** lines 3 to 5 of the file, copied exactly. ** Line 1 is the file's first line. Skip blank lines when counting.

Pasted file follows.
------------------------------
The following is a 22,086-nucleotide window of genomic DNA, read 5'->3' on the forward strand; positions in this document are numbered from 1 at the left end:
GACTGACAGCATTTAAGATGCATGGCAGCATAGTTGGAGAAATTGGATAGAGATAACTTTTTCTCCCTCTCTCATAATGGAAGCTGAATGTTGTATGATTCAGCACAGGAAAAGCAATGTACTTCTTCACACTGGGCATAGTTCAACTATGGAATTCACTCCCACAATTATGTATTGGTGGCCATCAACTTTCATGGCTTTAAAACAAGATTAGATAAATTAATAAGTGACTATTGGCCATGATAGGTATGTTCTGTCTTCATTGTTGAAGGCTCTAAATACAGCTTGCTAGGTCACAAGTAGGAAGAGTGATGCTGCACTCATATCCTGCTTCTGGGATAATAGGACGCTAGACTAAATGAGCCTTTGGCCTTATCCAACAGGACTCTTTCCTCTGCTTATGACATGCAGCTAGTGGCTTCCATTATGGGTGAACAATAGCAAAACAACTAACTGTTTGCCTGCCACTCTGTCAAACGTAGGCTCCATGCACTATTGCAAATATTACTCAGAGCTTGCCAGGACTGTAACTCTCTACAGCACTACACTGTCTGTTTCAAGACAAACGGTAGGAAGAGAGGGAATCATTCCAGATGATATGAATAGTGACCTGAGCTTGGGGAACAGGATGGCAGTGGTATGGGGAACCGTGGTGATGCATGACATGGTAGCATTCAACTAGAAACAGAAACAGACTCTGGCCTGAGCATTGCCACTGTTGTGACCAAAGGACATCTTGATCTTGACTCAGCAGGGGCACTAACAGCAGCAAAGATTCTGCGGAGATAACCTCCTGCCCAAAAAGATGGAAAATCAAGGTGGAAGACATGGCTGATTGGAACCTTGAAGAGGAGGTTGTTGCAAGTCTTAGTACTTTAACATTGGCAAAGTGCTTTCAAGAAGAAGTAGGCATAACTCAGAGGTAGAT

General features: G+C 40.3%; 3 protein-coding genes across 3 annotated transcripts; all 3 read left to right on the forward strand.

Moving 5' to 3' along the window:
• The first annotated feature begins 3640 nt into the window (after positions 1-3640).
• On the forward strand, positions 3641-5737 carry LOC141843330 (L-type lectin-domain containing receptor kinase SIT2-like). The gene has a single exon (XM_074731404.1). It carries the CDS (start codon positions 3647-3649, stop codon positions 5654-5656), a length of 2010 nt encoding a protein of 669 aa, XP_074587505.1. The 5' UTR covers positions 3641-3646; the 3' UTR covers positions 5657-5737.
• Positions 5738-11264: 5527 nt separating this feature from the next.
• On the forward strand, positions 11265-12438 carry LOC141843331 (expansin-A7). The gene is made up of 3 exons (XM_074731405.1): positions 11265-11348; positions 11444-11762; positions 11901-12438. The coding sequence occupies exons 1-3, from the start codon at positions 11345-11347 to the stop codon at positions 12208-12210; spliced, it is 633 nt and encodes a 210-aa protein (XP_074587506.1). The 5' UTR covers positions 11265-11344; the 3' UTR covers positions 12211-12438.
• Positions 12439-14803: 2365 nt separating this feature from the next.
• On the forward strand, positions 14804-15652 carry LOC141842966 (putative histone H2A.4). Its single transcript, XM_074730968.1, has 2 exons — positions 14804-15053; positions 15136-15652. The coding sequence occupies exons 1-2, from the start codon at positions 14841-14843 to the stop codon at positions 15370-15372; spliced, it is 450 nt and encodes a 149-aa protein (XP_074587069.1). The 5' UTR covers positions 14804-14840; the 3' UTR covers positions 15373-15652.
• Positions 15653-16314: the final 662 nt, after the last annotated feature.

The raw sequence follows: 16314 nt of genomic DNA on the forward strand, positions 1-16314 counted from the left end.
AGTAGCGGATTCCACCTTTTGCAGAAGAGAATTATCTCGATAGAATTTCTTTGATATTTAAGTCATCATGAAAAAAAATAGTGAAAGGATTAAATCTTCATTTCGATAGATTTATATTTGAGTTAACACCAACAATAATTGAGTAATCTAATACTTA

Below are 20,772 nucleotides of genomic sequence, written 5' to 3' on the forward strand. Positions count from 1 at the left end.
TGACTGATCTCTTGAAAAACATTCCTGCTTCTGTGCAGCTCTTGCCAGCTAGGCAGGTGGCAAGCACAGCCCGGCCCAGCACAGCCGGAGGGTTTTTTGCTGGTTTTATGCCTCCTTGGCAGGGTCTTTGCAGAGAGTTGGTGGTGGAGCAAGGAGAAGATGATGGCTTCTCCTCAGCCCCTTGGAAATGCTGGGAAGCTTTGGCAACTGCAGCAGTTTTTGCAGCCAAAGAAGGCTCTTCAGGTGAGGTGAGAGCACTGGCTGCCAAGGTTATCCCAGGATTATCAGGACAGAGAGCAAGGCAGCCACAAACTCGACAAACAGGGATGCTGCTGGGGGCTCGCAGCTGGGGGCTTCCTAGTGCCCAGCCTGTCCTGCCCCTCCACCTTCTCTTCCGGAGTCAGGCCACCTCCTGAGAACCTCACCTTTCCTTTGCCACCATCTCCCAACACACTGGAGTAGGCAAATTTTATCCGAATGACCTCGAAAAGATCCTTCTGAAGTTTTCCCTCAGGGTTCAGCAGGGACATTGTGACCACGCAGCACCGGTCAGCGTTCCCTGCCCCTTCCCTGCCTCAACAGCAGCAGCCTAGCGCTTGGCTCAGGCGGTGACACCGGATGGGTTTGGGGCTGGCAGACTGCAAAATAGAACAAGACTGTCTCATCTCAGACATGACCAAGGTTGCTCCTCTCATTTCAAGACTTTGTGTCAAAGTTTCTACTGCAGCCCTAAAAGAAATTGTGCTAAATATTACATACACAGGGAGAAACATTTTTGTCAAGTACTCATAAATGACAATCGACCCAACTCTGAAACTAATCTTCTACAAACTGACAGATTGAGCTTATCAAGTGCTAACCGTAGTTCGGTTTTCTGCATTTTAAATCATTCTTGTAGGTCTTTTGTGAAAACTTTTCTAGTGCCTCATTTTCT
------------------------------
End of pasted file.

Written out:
General features: G+C 40.3%; 3 protein-coding genes across 3 annotated transcripts; all 3 read left to right on the forward strand.

Moving 5' to 3' along the window:
• The first annotated feature begins 3640 nt into the window (after positions 1-3640).